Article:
First Impressions

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You know that one person you really can’t stand but everyone else loves? Something about that person that drives you up the wall — yet everyone else seems to get along just fine?

Most likely, the first time you met that person something about them rubbed you the wrong way. First impressions really matter. As research shows, not only do your conclusions about someone form in 30 seconds or less, but they usually last forever — even if in the future the person acts completely differently than you were expecting based on your first impression.

Clearly, this matters in sales. If you screw up the first call, your prospect could have a negative opinion of you for the rest of the relationship.

Good news: By avoiding these six mistakes when you call a prospect for the first time, you can ensure their first impression of you is great.

1) Speaking too quickly
I understand the urge to talk fast — after all, you’ve got a lot of information to communicate in a very short time. But adopting an auctioneer’s rapid-fire style isn’t the right solution. Not only can speaking too quickly make your prospects anxious if they can’t follow along, it also decreases the chance they’ll absorb everything you say, let alone evaluate it. And if they can’t think critically about your statements, good luck winning their business.

2) Slouching
Making multiple sales call in a row can be draining, so it’s understandable if your posture slides. Plus, if you’re in inside sales your prospects can’t see you — who cares if you’re slumped in your chair?

Even if the person on the other end can’t see your good posture, they’ll be able to hear it. Sitting upright makes it easier for your diaphragm to support your breathing, which in turn makes your voice sound fuller and richer. In other words, keeping your back straight can make you appear more engaging, powerful, and charismatic.

So before you pick up the phone, make sure your head is straight (not tilted up or down), your feet are flat on the floor, and your shoulders are pushed back.

3) Being inflexible
Ideally, you’ve got an agenda for the phone call. Yet you shouldn’t be so married to your agenda that you ignore what your prospect wants to talk about — for example, maybe you’re focused on identifying the person with purchasing authority, while the prospect wants to talk product features.
If you ignore or evade their questions so you can “stay on-topic” (that is, your topic), you’ll come across as pushy and self-interested.

4) Using the wrong tone
According to a recent study, strangers decide how trustworthy or dominant you are after hearing just 300 to 500 milliseconds of your voice. Not only that, but most strangers come to the same conclusions — meaning there’s such a thing as a universally trustworthy “hello.” The opposite is true as well: If your voice sounds untrustworthy to one person, there’s a strong chance it sounds untrustworthy to most people.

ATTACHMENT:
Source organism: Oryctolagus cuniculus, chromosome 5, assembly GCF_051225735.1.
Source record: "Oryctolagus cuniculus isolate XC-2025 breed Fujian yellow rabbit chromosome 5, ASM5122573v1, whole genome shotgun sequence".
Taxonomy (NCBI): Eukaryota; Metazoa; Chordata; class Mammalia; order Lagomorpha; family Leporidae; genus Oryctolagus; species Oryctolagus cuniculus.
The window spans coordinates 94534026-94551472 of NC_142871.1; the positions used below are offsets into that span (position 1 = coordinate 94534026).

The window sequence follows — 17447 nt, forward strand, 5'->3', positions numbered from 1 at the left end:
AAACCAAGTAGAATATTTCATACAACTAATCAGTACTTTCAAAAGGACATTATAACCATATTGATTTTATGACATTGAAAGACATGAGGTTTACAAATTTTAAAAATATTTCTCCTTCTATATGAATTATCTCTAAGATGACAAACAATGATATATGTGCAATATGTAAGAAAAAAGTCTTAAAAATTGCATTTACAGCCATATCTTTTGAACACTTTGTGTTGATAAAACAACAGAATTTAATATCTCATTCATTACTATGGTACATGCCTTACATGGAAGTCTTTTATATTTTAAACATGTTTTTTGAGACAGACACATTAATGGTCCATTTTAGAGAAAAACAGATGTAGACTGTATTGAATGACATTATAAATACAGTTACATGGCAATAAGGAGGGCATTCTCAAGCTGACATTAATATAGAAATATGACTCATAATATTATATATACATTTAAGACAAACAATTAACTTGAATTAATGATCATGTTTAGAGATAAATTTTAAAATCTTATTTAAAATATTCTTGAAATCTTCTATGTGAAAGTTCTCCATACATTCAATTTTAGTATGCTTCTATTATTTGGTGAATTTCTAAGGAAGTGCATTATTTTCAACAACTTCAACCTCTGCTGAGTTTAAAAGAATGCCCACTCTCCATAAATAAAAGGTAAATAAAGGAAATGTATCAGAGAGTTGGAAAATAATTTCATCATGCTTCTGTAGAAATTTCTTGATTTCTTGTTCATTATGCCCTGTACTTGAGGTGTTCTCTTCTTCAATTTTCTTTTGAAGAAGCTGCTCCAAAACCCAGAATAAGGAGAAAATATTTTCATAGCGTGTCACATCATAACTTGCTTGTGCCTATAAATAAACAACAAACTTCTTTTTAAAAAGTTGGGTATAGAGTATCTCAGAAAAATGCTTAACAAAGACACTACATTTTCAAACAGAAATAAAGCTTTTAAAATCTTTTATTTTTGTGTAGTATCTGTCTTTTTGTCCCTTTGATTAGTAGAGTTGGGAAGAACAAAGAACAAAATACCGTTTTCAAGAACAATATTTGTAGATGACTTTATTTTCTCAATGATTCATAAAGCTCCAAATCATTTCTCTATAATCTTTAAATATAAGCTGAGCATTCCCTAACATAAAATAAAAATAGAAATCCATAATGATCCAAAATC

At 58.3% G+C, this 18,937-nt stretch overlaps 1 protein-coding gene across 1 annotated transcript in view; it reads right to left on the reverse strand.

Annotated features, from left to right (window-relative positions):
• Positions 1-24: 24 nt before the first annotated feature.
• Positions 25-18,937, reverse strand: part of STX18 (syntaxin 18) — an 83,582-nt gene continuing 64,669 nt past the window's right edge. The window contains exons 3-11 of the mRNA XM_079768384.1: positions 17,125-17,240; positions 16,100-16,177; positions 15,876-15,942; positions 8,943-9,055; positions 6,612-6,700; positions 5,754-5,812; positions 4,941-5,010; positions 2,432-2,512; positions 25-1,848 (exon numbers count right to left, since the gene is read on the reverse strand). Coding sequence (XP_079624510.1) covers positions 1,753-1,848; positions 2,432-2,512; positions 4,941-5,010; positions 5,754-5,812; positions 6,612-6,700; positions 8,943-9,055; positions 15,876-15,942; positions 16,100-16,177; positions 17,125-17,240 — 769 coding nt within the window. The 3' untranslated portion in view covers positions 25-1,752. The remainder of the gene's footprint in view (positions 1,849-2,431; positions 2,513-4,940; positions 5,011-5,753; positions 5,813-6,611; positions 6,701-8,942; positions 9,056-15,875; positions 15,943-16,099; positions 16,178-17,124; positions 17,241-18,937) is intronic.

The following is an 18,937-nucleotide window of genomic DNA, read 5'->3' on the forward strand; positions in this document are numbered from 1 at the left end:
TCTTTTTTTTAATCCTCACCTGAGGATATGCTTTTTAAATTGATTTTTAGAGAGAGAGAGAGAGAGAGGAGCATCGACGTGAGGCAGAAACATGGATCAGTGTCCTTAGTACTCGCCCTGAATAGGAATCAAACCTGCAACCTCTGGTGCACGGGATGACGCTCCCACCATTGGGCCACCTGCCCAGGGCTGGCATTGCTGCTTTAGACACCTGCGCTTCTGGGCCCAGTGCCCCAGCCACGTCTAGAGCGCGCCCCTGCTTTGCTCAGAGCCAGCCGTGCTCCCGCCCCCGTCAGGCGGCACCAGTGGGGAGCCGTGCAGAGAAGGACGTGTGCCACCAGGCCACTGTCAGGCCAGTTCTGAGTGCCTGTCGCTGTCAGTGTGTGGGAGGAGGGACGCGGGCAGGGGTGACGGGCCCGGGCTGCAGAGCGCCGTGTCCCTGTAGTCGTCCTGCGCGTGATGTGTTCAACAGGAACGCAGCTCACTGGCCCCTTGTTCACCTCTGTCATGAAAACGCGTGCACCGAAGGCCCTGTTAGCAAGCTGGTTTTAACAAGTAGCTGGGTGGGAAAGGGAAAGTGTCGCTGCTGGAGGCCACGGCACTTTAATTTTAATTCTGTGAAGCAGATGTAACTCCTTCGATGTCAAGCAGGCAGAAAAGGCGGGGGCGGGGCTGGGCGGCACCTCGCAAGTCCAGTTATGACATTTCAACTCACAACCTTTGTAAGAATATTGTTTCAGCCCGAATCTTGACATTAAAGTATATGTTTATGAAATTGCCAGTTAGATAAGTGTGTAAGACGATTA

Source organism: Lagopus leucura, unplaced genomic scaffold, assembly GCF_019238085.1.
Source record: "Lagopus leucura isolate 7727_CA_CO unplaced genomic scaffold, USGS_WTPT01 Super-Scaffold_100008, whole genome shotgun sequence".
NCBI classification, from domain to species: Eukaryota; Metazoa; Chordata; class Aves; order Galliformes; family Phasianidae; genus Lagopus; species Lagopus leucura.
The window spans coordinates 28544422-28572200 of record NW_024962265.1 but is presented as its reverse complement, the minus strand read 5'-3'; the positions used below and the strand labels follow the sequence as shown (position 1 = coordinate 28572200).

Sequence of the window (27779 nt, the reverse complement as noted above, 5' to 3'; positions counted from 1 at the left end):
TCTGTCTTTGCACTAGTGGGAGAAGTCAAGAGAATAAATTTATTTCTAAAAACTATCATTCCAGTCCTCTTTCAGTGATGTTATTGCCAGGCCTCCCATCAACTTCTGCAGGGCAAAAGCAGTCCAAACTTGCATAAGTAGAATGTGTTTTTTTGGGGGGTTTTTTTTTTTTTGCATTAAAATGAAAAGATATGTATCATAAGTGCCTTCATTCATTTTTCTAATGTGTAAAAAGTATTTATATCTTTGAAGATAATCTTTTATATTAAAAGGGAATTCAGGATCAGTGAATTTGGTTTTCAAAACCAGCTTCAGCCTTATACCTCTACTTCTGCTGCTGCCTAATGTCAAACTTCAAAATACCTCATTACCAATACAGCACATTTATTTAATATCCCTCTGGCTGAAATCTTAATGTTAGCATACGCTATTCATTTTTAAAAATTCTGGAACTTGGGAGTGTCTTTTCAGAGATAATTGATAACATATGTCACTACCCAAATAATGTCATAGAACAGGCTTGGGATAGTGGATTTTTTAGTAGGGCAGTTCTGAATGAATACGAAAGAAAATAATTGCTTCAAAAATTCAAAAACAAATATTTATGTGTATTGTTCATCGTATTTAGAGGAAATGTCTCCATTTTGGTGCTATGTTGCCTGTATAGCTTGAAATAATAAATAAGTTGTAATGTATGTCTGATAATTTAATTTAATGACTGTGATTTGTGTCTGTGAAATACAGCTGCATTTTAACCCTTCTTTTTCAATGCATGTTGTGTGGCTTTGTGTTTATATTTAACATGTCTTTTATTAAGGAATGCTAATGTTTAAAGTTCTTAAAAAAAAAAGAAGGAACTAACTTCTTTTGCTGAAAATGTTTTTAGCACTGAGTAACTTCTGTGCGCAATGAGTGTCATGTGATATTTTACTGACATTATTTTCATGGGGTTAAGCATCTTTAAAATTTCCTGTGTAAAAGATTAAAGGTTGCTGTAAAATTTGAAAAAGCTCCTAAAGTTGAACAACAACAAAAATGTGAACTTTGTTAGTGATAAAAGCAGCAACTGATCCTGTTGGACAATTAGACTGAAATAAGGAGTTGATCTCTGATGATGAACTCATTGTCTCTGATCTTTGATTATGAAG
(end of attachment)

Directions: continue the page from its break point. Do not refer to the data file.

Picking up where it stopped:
However, how you apply this study’s findings may depend on your gender. The study’s authors found that men who raise the tone of their voice are seen as more trustworthy, while women must vary their pitch to achieve the same effect.

5) Sounding unenthusiastic
On the first call, projecting enthusiasm was probably easy. But as the day goes on, you might find yourself losing some of that positive energy.

Unfortunately, if you sound apathetic, your prospect will assume you’re not truly invested in helping them — and recovering from this negative impression will be almost impossible.

When possible, set up the majority of your phone calls to coincide with your peak energy levels. And if you feel your energy flagging, take a short break: Get up, walk around, watch an inspiring TED talk, switch to a different task for a couple minutes, or even reflect on your latest achievement to get your adrenaline pumping.

6) Interrupting
We usually interject while someone else is talking for two reasons: Either we’re excitedly announcing we share the same opinion, or we’re too impatient to wait our turn.

The first type of interruption is forgivable among friends and family — but not with prospects. Not only can it be seen as rude, but you don’t know if you’re actually in agreement until they finish talking.

And the second type of interruption? It’s never forgivable.

If you’re a chronic interrupter, remind yourself before each call to let the other person finish their thought before you start yours. And don’t just start talking when they’re done — make sure you’re processing what your buyer is telling you, then respond to them instead of rattling off the thoughts you had while you were waiting for them to finish talking.

Try waiting a beat after you think they’re done to make sure they’re not simply taking a breath. While this might feel awkward, remember that the silence feels much longer to you know than the prospect — and you’ll be surprised at what many people will reveal when they feel you’re really paying attention.

It can be a little intimidating to realize that a prospect’s opinion of you hinges on the first three minutes or so you spend with them. If you come across the wrong way, you’ll be trying to overcome that mistake for the rest of the relationship.

But the opposite is true as well — if you make a great impression, your prospect will think you can do no wrong.

Happy Tuesday & Happy Selling!